Yeah, and those that actually have to dig through file locations occasionally find the "windows way" a nightmare! I need to find where a file is on Linux? There are a ton of ways. I need the actual location of an executable? Use 'which <program>' and it'll show you the full path. You need to know what package a file belongs to? dpkg -S <filename> (at least on Debian based distributions.)

The Windows way is a mess, because while you have Program Files or Program Files (x86), not all installers default to put things there, and even then you can change the default so not all systems will have files in the same place.... Then you have the fact that some installers want to put the company name in there, so you end up getting a huge mess. A good example is Steam. C:\Program Files (x86)\Steam\SteamApps\common\rainbow six 3 gold\Mods\ is where I have to install mods to. Not all mod installers detect where it is installed, so I manually have to drop files in there.

Far easer to have /usr/games/doom/ and throw the files in there, wouldn't you say?

Reply Parent Score: 5

RE[4]: Wow, That Was Simple
by dorin.lazar on Tue 31st Jan 2012 01:19 in reply to "RE[3]: Wow, That Was Simple"
dorin.lazar Member since:
2006-12-15

Is that a bad thing? Not if you ask me.

Reply Parent Score: 1

RE[4]: Wow, That Was Simple
by l3v1 on Tue 31st Jan 2012 07:01 in reply to "RE[3]: Wow, That Was Simple"
l3v1 Member since:
2005-07-06


That looks a lot like:

Documents and Settings
Windows
Program Files


Just sayin'


Well, then take a look under them. And you'll see how some of us take the linux "nightmare" anytime over the above.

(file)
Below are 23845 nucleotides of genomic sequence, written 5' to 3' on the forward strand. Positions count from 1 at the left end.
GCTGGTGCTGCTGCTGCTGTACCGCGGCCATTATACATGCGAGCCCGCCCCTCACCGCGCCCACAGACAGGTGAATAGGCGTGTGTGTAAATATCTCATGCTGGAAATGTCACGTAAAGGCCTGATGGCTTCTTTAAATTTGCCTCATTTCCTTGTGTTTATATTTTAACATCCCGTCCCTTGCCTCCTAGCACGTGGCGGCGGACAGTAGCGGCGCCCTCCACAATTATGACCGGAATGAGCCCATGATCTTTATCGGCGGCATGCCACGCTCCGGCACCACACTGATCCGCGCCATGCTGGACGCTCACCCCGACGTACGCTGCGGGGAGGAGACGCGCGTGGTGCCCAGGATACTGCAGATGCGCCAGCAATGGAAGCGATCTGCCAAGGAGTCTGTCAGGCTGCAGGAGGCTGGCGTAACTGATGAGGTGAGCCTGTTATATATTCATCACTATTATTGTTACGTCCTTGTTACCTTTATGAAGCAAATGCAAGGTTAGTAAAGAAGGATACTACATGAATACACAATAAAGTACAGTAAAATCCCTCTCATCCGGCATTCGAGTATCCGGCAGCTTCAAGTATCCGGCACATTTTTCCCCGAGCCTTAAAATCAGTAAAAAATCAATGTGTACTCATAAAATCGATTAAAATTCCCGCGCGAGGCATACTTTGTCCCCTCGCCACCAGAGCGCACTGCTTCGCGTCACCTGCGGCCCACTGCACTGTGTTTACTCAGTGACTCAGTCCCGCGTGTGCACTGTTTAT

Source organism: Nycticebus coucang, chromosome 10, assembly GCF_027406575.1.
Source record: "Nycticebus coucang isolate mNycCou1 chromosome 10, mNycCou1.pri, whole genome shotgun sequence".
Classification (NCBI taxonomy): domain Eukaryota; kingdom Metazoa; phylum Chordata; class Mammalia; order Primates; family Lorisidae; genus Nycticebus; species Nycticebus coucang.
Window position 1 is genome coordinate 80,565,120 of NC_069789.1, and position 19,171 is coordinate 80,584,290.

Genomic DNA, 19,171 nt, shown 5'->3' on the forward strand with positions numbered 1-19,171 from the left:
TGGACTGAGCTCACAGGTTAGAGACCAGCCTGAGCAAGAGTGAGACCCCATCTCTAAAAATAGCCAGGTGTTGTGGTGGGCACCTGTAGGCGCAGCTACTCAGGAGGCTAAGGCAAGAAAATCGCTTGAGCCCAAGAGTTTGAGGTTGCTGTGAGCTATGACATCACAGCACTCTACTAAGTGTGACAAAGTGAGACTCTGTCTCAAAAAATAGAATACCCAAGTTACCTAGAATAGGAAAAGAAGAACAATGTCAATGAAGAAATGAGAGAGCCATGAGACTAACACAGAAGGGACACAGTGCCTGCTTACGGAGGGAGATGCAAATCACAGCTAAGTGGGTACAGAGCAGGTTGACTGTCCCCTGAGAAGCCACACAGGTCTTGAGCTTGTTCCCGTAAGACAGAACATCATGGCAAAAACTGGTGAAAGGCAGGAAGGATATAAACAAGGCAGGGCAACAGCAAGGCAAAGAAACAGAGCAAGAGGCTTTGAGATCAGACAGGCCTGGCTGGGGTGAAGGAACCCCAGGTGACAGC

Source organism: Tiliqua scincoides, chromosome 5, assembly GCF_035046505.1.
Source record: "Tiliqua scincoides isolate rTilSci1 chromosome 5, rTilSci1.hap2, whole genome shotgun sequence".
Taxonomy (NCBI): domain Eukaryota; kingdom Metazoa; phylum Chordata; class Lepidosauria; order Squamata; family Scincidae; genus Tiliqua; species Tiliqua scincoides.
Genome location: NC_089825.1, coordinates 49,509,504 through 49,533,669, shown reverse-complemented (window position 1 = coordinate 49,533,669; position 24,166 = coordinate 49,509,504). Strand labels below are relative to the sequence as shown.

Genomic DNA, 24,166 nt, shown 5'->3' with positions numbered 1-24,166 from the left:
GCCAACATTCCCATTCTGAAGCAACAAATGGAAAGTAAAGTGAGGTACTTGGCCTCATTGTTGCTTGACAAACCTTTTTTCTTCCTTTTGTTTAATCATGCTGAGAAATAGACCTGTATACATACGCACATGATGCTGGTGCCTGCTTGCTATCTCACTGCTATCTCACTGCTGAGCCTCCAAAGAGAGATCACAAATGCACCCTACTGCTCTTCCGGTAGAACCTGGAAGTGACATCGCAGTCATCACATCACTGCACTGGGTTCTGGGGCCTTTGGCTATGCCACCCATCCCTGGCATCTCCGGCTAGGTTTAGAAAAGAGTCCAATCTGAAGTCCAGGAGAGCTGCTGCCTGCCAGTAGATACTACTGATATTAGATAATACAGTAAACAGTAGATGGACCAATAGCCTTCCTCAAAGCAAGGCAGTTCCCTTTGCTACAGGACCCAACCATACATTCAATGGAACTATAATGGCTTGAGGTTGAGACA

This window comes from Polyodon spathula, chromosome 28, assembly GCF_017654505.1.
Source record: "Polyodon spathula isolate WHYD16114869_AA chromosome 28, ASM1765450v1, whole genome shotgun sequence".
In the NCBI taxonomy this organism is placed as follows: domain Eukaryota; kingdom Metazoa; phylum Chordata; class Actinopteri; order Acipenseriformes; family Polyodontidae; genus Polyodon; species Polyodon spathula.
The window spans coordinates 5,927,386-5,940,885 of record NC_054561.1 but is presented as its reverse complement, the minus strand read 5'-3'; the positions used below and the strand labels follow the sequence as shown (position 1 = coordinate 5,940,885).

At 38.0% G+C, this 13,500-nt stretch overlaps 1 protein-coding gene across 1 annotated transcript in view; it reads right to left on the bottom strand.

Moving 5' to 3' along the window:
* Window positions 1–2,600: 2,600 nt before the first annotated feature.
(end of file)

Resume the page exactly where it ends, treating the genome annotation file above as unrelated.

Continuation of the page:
Reply Parent Score: 4

RE[3]: Wow, That Was Simple
by laffer1 on Tue 31st Jan 2012 04:05 in reply to "RE[2]: Wow, That Was Simple"
laffer1 Member since:
2007-11-09

Looks like Mac OS X mixed with OpenStep to me. I actually prefer /Users to /home, and love having GUI apps installed in /Applications on OS X, but moving /bin /sbin and so forth is just going to cause problems with shell scripts and other apps that expect things to be in certain places.

Reply Parent Score: 1

RE[3]: Wow, That Was Simple
by Elv13 on Tue 31st Jan 2012 14:53 in reply to "RE[2]: Wow, That Was Simple"
Elv13 Member since:
2006-06-12

/users
/system
/programs (or /Apps, in this day and age).

More is not needed at root.

(although I personally would like to see a /settings as well, as I argued in my proposal: http://www.osnews.com/story/19711/The_Utopia_of_Program_Management/... ).

Add /config, /logs /services to that (aka, srv, what var have been renamed too some time ago).

You don't want service data (database, upload, VMs, repositories...) to be with the program data. Those subvolumes/partitions/disks have different backup policy, mount options and SELinux policies. Merginf the two would be a security issue. It would also make impossible to use alternative medium like SAN or NAS.

As for config, you don't want them to be spread across the system. /etc is a terrible name, but the concept is good.

/logs is quite obvious (it fit in no categories you described above, it would be stupid to force it into one).

Reply Parent Score: 2

jabbotts Member since:
2007-09-06

I'd actually include /opt or /optional or /thirdparty.. whatever name makes sense.

You have /system stuff that is core OS/distro.

You have /programs stuff that is user application level stuff not core but still delivered through the distribution.

You have /opt stuff that is completely third party; not delivered through the distribution.

and of course /home for your users and maybe /root cause root should still be segregated.

Between tarball installs and third party distro package installs, it's nice to have an opt tree to dump it under instead of mashing it in with system/apps managed by the distribution repositories. An example would be Splunk installing under /opt because it's installer is provided by the company directly not through a distribution repository.

Reply Parent Score: 2